West Side in the greed-ridden early ’80s, Kenneth Lonergan’s two-act frenzy deals with the bright but undisciplined children of privilege who think that they know it all— or, in the case of Mark Ruffalo’s Warren, always one adorable beat behind, that their best buddy knows it all. But Warren’s best buddy is Dennis (Mark Rosenthal), whose self-aggrandizing and endless put-downs of everybody else— especially Warren— are the cover for an insecurity amounting to panic. A drop-out and part-time drug dealer, Dennis is subsidized in his own apartment by parents who are happy to have him stay away; Warren, living at home, suffers cold hostility and physical abuse from his father, busy drowning the pain of his divorce in executive wheeler-dealing.
The action, such as it is, comes from Warren’s leaving home and taking along, in response to his latest beating, a huge lump of his father’s cash on hand. The stolen money triggers a panic in Dennis, which builds into a folie à deux involving a botched coke deal, the offstage death by overdose of a friend, and cascades of self-abasing hysteria from both boys, in alternation with their lashing out at each other. For relief, there’s a half-comic romantic interlude in which Warren makes love to, and then loses, a girl he’s been coveting.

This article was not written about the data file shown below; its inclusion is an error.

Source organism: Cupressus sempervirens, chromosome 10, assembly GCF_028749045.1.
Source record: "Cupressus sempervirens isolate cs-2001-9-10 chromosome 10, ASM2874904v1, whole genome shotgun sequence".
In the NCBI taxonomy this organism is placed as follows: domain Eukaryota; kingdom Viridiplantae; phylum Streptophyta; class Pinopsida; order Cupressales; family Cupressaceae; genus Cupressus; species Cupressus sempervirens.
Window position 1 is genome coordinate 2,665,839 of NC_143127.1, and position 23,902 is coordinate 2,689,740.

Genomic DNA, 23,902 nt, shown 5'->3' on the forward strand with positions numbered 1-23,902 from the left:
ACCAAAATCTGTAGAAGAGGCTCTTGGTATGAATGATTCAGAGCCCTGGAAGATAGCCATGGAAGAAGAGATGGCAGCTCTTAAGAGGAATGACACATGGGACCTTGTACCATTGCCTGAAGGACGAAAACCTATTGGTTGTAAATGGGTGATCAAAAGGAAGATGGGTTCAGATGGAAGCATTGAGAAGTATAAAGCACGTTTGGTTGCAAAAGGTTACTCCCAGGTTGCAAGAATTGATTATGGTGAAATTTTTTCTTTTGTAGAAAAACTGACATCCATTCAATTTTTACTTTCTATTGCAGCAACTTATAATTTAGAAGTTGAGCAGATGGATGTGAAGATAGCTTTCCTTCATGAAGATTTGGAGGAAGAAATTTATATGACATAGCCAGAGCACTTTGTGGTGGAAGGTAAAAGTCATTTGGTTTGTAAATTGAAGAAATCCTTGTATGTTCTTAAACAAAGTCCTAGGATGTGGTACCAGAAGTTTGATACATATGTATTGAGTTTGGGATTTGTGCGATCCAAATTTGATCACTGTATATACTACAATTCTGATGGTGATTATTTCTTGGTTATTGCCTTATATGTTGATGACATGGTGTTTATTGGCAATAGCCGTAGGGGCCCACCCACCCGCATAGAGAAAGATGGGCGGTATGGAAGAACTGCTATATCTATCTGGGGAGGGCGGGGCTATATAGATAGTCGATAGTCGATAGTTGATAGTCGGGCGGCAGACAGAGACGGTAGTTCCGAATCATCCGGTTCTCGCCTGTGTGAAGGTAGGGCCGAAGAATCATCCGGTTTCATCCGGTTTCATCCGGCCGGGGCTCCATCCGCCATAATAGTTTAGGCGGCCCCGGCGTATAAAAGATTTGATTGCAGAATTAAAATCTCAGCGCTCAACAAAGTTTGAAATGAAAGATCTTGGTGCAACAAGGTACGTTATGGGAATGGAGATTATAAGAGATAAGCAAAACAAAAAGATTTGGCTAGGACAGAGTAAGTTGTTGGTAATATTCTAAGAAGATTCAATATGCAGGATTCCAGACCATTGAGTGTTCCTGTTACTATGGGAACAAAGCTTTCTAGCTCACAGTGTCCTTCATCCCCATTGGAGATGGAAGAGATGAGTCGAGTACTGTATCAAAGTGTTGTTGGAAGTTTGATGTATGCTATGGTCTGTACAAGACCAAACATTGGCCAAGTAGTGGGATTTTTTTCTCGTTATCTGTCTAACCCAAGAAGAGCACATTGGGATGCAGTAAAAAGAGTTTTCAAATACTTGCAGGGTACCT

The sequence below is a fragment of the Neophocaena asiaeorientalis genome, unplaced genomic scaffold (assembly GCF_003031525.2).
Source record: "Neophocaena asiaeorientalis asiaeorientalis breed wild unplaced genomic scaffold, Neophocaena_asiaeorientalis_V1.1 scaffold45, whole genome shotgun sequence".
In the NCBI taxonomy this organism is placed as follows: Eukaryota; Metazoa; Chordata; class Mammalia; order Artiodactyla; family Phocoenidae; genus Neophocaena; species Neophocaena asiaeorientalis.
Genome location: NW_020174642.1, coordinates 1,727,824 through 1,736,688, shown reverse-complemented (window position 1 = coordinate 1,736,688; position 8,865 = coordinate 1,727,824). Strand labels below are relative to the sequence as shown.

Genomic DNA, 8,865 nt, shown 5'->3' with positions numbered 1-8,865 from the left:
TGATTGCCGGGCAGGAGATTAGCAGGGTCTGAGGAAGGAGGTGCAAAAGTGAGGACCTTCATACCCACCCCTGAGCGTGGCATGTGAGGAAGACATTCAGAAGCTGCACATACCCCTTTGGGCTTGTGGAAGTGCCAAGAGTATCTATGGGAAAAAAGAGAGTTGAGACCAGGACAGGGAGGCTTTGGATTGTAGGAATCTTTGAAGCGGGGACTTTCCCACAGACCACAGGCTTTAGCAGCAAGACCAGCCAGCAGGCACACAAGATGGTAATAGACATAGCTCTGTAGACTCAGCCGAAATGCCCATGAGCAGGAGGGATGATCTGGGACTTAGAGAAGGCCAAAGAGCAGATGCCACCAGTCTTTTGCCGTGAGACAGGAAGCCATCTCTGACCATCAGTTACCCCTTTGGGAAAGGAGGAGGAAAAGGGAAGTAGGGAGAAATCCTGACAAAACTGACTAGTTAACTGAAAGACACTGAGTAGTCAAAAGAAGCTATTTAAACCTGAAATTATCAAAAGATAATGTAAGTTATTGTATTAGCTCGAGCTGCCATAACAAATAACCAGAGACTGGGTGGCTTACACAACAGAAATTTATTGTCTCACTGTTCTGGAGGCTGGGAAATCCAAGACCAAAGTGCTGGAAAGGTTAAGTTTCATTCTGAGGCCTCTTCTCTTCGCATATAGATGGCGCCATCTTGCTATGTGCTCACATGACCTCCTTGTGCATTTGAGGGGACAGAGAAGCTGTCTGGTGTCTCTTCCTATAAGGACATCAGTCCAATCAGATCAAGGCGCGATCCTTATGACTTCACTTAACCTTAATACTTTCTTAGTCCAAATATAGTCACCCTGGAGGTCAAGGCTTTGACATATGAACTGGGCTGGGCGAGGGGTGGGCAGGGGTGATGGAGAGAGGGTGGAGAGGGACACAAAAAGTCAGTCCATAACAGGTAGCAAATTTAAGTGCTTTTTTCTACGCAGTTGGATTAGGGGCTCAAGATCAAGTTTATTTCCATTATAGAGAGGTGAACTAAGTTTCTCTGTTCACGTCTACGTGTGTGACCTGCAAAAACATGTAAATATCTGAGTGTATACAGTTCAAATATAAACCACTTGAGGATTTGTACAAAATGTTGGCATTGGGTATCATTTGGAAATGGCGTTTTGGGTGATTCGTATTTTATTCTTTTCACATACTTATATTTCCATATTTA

In the end, this delayed adolescent mania comes to nothing: Warren finally sees both Dennis’s vulnerability and the previously unconsidered notion that his father might also be a vulnerable, troubled human being. He goes home, having loused up everything but ready to make a fresh start. Dennis, having confessed his own hopeless terror, might or might not be ready to do something about it. Here, again, there’s nothing new; if you took out the vast amounts of profanity and drug use, you’d be barely two steps from Father Knows Best.